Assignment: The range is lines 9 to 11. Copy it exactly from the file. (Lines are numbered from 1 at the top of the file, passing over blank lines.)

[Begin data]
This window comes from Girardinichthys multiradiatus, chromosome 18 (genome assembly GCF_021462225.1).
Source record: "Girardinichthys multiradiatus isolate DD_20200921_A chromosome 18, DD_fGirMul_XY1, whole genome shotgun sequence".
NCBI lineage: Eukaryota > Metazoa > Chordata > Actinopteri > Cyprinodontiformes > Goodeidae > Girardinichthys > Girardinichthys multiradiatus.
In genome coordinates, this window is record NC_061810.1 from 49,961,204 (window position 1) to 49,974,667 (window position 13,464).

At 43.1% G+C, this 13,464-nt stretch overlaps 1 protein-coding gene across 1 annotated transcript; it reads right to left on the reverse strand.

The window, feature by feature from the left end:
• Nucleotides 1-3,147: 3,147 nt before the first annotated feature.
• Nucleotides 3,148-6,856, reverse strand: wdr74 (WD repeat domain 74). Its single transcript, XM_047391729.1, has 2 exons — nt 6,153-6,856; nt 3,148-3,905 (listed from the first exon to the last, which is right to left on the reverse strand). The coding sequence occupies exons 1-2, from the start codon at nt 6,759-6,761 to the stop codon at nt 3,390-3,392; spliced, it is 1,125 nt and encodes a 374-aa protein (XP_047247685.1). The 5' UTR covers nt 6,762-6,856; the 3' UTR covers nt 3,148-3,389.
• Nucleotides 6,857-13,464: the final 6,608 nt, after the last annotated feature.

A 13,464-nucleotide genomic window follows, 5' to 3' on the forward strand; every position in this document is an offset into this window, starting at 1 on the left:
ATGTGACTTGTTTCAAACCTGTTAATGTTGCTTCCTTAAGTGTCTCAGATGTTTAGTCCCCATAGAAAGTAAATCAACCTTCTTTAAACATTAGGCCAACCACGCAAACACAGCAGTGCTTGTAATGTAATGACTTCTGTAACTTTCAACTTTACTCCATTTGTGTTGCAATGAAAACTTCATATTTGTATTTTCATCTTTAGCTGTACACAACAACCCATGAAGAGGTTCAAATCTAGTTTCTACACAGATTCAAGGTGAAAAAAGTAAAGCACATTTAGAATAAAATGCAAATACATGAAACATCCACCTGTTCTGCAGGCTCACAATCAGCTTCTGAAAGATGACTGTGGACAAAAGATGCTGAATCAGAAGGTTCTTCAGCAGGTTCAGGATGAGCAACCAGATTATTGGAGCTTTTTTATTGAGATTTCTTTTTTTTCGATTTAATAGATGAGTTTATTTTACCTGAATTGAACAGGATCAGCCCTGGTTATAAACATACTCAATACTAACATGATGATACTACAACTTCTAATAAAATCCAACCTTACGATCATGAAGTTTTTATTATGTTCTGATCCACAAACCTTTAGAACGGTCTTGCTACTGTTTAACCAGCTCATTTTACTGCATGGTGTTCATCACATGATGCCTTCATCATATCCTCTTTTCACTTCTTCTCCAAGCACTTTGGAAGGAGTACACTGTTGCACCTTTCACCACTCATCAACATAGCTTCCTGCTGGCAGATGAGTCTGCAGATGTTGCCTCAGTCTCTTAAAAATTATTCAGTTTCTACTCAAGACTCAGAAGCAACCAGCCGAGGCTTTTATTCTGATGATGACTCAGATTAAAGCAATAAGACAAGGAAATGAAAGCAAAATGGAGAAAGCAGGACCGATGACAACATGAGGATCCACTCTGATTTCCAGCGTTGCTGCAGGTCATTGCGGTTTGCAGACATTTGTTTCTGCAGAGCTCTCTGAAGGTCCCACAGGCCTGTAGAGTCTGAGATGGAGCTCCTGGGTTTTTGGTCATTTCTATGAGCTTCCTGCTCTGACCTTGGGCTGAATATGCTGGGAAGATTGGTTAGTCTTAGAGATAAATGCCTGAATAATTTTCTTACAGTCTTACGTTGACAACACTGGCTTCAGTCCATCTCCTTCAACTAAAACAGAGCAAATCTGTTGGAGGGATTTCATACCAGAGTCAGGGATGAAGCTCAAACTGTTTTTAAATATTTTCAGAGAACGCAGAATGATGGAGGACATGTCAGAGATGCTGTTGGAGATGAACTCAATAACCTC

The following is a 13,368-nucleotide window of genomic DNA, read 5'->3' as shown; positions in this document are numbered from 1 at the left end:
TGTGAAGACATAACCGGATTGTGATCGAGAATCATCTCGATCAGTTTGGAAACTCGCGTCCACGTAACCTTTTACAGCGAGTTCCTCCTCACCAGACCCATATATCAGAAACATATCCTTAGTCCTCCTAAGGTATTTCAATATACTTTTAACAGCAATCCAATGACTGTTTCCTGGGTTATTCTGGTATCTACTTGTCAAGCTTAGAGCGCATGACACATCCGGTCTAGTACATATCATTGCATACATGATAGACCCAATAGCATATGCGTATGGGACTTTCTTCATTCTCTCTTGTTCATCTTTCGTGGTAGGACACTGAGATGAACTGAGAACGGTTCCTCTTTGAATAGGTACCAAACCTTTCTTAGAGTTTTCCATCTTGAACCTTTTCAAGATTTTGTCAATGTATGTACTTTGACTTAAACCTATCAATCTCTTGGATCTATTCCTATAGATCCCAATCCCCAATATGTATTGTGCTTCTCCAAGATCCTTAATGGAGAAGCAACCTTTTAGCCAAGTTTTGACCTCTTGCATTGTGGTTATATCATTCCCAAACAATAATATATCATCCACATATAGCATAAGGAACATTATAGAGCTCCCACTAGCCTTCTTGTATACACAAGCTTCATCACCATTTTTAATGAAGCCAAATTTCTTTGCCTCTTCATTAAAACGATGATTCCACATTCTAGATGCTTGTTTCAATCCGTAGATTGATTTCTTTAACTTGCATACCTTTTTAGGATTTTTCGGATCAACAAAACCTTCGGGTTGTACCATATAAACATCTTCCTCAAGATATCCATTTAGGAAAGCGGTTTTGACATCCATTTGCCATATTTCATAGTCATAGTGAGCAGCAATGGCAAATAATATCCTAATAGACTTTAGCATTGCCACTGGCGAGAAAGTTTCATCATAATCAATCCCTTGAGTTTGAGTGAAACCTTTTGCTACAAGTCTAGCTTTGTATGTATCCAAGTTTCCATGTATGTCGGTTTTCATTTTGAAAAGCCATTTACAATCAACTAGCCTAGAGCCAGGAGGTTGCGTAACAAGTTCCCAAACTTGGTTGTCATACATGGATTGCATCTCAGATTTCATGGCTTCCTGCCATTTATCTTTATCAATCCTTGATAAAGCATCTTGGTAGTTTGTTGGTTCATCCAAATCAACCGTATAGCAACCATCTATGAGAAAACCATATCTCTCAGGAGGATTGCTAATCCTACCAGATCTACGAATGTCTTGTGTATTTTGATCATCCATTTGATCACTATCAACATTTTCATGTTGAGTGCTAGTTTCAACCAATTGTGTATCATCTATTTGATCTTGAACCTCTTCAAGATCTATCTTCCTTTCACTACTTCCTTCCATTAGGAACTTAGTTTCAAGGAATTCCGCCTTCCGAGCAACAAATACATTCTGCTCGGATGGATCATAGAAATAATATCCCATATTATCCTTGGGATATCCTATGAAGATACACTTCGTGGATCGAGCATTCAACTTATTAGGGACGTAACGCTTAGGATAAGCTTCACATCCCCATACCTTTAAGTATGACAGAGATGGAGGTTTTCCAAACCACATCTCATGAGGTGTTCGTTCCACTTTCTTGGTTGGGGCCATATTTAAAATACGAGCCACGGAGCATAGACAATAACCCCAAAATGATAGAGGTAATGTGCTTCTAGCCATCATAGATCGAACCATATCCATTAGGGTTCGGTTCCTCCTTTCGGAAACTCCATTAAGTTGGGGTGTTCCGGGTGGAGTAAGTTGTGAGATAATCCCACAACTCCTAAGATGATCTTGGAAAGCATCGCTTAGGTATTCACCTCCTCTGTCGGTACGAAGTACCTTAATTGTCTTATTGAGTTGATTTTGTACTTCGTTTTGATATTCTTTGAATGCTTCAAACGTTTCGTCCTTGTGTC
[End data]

• Nucleotides 6,857-13,464: the final 6,608 nt, after the last annotated feature.

A 13,464-nucleotide genomic window follows, 5' to 3' on the forward strand; every position in this document is an offset into this window, starting at 1 on the left:
ATGTGACTTGTTTCAAACCTGTTAATGTTGCTTCCTTAAGTGTCTCAGATGTTTAGTCCCCATAGAAAGTAAATCAACCTTCTTTAAACATTAGGCCAACCACGCAAACACAGCAGTGCTTGTAATGTAATGACTTCTGTAACTTTCAACTTTACTCCATTTGTGTTGCAATGAAAACTTCATATTTGTATTTTCATCTTTAGCTGTACACAACAACCCATGAAGAGGTTCAAATCTAGTTTCTACACAGATTCAAGGTGAAAAAAGTAAAGCACATTTAGAATAAAATGCAAATACATGAAACATCCACCTGTTCTGCAGGCTCACAATCAGCTTCTGAAAGATGACTGTGGACAAAAGATGCTGAATCAGAAGGTTCTTCAGCAGGTTCAGGATGAGCAACCAGATTATTGGAGCTTTTTTATTGAGATTTCTTTTTTTTCGATTTAATAGATGAGTTTATTTTACCTGAATTGAACAGGATCAGCCCTGGTTATAAACATACTCAATACTAACATGATGATACTACAACTTCTAATAAAATCCAACCTTACGATCATGAAGTTTTTATTATGTTCTGATCCACAAACCTTTAGAACGGTCTTGCTACTGTTTAACCAGCTCATTTTACTGCATGGTGTTCATCACATGATGCCTTCATCATATCCTCTTTTCACTTCTTCTCCAAGCACTTTGGAAGGAGTACACTGTTGCACCTTTCACCACTCATCAACATAGCTTCCTGCTGGCAGATGAGTCTGCAGATGTTGCCTCAGTCTCTTAAAAATTATTCAGTTTCTACTCAAGACTCAGAAGCAACCAGCCGAGGCTTTTATTCTGATGATGACTCAGATTAAAGCAATAAGACAAGGAAATGAAAGCAAAATGGAGAAAGCAGGACCGATGACAACATGAGGATCCACTCTGATTTCCAGCGTTGCTGCAGGTCATTGCGGTTTGCAGACATTTGTTTCTGCAGAGCTCTCTGAAGGTCCCACAGGCCTGTAGAGTCTGAGATGGAGCTCCTGGGTTTTTGGTCATTTCTATGAGCTTCCTGCTCTGACCTTGGGCTGAATATGCTGGGAAGATTGGTTAGTCTTAGAGATAAATGCCTGAATAATTTTCTTACAGTCTTACGTTGACAACACTGGCTTCAGTCCATCTCCTTCAACTAAAACAGAGCAAATCTGTTGGAGGGATTTCATACCAGAGTCAGGGATGAAGCTCAAACTGTTTTTAAATATTTTCAGAGAACGCAGAATGATGGAGGACATGTCAGAGATGCTGTTGGAGATGAACTCAATAACCTC